Race rivals complement each other
Gatebe and Kelehe will be fighting a personal duel, but will pace or strength triumph?
LIKE heavyweight boxers before a big-ticket match, the elite athletes for Sunday’s 86,73 km Comrades Marathon ‘up-run’ strutted their stuff in front of the media, and their competitors, in Durban yesterday. However, the biggest hitter came in the form of a soft-spoken duo from the same club.
There is plenty of Comrades ultra distance royalty taking part in this year’s race. From previous winners Claude Moshiywa ( 2013), and the outspoken Ludwick Mamabolo (2012), to KwaZuluNatal’s own Bongmusa Mthembu (2014), and that is just from the recent South African retake of this illustrious race.
However, most recently, Comrades has been swooned by two men who have partnered up under the colours of TomTom this year. Defending ‘ up- run’ champion, Gift Kelehe, and last year’s winner on the ‘down-run’ and record-breaker, David Gatebe.
Gatebe added to the South African pride when he assured another title for his country last year, making it five in a row. But he also smashed a long standing down-run record set by Russian Leonid Shvetsov, finishing the race in 5:18:19, before famously smashing out a few push-ups on the finish line at Kingsmead.
Kelehe, a former policeman from Rustenburg, who has now been redeployed to Pretoria to help with the train- ing of recruits, was another special story in his win in the last up run. He echoed his brother Andrew Kelehe’s achievement some 14 years prior by winning in a time of 5:38:36, mastering the hills on the way to Pietermaritzburg.
These two have got to be the hot favourites for the men’s race, but as this is really an individual sport, what happens when the finish line looms and the teammates are each within shot?
“I hope that both David, and myself, are at the top of Polly Shortts together, Kelehe said. “Because then it will be every man for himself ! Our coach, John Hamlett, has said if that is the case, he will fold his arms and turn away as we race it out for the line together.
“But it really doesn’t matter what the outcome is between us, it has been a blessing and an honour to train with David for this race and I know with his speed, he will get the best out of me.”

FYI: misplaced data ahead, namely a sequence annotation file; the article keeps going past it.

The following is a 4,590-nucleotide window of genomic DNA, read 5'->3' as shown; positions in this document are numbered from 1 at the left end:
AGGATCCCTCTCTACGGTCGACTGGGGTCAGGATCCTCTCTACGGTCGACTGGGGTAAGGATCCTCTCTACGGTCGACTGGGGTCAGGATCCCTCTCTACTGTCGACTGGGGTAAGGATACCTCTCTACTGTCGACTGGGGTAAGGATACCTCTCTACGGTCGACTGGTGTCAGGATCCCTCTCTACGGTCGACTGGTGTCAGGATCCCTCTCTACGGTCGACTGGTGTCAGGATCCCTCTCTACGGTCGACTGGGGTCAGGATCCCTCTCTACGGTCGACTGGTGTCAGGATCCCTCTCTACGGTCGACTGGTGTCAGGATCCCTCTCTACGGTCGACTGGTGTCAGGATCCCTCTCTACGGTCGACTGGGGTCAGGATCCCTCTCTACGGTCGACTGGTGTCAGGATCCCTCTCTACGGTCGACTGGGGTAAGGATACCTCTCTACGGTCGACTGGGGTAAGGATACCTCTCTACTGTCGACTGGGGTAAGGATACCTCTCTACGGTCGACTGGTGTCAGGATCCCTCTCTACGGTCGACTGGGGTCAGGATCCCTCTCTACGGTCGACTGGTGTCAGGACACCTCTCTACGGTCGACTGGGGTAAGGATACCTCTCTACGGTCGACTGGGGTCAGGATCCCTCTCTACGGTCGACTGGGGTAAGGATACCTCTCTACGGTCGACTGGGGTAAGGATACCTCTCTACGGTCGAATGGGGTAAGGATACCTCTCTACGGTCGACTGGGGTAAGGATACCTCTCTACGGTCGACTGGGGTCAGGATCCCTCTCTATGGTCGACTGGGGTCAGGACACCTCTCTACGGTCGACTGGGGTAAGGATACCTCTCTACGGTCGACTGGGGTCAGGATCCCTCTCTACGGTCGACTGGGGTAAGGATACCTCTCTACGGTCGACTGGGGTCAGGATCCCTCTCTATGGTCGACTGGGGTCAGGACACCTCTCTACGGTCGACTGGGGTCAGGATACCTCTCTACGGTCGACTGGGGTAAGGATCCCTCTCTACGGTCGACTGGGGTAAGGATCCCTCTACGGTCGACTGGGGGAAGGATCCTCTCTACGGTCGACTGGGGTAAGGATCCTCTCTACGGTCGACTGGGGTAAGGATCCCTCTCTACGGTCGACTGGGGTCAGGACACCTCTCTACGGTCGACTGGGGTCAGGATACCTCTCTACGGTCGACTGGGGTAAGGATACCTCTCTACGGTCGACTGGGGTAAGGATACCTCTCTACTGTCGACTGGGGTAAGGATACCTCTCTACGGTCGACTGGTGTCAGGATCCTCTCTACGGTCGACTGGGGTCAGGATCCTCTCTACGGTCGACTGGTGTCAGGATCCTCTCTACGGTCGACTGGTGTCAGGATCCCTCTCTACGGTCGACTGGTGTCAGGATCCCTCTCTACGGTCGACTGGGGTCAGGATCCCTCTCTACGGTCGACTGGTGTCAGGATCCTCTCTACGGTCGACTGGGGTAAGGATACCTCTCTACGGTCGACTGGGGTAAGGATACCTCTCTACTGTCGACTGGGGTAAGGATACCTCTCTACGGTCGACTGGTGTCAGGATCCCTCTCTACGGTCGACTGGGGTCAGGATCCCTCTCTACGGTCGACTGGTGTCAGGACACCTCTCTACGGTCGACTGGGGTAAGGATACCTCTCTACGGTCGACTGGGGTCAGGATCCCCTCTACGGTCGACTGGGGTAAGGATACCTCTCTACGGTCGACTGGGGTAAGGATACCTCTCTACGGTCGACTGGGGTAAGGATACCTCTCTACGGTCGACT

Indeed, other than being the form runners of this race over the last two installments, Gatebe and Kelehe complement each other well. Kelehe is no stranger to the hills of the up-run, while there is no doubting Gatebe’s incredible speed. They are bound to work well together and aid each other through the different challenges, including the other competition.
With the likes of Mambolo laying an open challenge to all the runners not from his team Nedbank, the quiet Gatebe simple stated that he would not need to run his mouth before the race.
“When Sunday comes, then I will do my talking,” Gatebe said. “I will let my legs do the talking and they can try and keep up with my pace.”
In terms of a strategy, much has been spoken about Polly Shortts, the final and daunting hill before the run into Pietermaritzburg and the finish line, but seeing as how Kelehe made light work of it in the last ‘up-run’ it may well be his for the taking again.
“The first man at the top of Polly Shortts will take it,” Kelehe predicted.
The only caveat to that probably is if Kelehe and Gatebe top the hill together, as the most recent champion has said: “If I top Polly Shortts first, I can’t be caught, those last 10km I will just fly down them!”
Unfortunately for the competitiveness of the women’s race, the burgeoning rivalry between 2015 up-run winner Caroline Wostmann and last year’s champion Charne Bosman will have to take a backseat. Wostmann withdrew with injury and Bosman was sympathetic to her situation.
“It is sad to see Caroline fall out so soon before the race, if it was me I would be devastated,” Bosman sympathised. But there are plenty of other strong competitors, and I will just be out there to run my race, to focus on my kilometres.”
Bosman came second to Wostman in the last up-run and would love to be the first South African since Frith van der Merwe in 1988/89 to win consecutive races – up and down.
QUIET APPROACH: “I will let my legs do the talking,” says David Gatebe, winner of the 2016 Comrades Marathon.